Methods: Data used were drawn from the 2013 Panel Study of Income Dynamics (PSID), which provides a unique opportunity to understand connections between economic status over multiple generations. The analytic sample consisted of cases of black females (n=1023). Women in the sample ages ranged from 25- to 64-years old with 50% between the ages of 25- and 44-years old (n=514). Within the sample, the average debt amount was $8,896.88, with a range from $0 to $343,176.94. Descriptive statistics were ran for study variables: debt, age, years of education, wealth, and years of marriage. Linear regression analysis was performed using SPSS.
Results: Findings revealed a significant and positive relationship between years of education and debt (β=.30, p <.001) after controlling for covariates. The moderating effect showed that the positive relationship between education and debt was more prominent for participants age 25-44. Conversely, the interaction effect between years of education and age was found to be significant yet negative (β =-.54, p=.006), this may be due to younger aged black women seeking more education in comparison to older black women.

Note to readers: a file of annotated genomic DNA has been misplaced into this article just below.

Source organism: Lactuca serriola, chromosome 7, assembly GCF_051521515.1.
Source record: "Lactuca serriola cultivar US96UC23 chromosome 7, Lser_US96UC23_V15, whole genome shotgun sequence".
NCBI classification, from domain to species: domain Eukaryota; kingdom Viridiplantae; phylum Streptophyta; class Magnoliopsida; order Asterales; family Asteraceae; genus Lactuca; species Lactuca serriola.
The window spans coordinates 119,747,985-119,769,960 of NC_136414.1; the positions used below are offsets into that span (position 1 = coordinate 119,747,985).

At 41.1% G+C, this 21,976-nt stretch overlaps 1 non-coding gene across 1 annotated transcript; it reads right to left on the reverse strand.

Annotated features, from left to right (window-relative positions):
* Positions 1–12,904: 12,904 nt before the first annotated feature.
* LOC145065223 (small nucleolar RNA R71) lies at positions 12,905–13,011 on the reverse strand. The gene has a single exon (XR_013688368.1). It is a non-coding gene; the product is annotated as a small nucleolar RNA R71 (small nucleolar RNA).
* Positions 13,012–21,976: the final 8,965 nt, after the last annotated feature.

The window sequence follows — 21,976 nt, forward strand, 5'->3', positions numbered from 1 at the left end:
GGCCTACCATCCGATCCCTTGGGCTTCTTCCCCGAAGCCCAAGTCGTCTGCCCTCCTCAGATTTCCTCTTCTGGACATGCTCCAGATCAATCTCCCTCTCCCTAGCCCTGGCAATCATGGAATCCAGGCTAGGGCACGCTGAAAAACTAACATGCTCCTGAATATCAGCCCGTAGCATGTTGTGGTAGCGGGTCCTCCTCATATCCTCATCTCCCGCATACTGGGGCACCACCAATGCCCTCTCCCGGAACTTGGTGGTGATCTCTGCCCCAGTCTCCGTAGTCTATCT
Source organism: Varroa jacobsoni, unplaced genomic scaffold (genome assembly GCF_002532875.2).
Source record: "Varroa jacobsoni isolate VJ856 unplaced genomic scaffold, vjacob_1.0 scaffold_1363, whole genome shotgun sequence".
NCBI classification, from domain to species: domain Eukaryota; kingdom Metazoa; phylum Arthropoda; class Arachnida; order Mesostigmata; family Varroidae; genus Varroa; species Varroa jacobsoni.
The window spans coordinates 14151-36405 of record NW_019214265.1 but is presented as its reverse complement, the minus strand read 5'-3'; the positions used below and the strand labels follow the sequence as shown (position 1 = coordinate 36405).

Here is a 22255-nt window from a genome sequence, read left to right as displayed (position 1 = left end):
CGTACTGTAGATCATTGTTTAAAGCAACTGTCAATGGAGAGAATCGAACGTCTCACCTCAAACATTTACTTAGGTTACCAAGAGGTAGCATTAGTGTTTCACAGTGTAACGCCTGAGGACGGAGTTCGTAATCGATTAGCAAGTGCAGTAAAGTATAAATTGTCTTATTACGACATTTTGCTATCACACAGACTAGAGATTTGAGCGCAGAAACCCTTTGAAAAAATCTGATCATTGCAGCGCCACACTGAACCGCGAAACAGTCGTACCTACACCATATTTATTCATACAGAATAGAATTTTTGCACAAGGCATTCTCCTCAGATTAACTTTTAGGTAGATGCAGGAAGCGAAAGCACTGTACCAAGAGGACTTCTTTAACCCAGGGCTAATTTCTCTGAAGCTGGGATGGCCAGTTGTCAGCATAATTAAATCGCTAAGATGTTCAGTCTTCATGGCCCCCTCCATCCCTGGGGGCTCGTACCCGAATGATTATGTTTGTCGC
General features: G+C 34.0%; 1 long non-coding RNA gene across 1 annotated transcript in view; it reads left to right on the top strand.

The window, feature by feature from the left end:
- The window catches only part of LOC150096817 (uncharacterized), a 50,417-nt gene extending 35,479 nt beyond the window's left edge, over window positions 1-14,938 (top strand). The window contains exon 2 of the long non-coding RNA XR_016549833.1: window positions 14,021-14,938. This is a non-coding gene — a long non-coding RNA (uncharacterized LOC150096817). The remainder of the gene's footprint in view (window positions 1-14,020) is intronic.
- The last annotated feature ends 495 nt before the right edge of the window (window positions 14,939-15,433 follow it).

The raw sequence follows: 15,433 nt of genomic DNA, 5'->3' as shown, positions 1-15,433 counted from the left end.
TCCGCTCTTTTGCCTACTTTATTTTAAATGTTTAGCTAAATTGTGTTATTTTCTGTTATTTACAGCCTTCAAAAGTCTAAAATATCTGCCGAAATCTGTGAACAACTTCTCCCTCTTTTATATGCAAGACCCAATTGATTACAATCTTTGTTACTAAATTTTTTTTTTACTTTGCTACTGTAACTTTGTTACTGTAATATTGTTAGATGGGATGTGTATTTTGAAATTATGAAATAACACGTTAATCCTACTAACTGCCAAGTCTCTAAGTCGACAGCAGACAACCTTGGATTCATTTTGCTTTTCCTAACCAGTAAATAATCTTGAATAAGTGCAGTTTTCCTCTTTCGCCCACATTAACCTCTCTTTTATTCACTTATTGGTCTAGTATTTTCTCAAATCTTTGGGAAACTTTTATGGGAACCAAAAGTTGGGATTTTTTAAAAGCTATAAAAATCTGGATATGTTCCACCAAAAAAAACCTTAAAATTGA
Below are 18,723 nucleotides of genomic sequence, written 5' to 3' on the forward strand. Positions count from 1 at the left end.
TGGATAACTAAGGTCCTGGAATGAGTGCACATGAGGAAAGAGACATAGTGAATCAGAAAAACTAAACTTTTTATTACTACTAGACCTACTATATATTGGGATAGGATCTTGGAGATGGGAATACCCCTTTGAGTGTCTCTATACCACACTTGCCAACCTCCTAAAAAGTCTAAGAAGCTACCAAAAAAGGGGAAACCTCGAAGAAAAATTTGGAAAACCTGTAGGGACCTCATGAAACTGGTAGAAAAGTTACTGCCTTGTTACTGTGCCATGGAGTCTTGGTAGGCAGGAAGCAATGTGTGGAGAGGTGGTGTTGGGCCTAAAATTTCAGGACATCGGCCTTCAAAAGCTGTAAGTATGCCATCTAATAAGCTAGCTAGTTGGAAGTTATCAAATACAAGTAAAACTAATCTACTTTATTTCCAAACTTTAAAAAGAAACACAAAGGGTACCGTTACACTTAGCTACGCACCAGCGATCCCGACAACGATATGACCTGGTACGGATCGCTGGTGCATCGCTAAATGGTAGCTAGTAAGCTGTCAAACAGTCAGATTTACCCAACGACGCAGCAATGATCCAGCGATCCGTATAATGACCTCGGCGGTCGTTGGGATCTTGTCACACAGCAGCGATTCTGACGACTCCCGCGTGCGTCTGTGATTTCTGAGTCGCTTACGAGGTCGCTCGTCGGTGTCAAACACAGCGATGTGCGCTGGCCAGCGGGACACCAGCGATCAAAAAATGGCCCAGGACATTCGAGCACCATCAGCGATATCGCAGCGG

Conclusions and Implications: As more young women pursue college and baby boomers enter retirement age, understanding factors that impact debt accumulation among women becomes essential for social workers. This knowledge will be particularly helpful to those who work with black women disproportionately represented among student loan borrowers.
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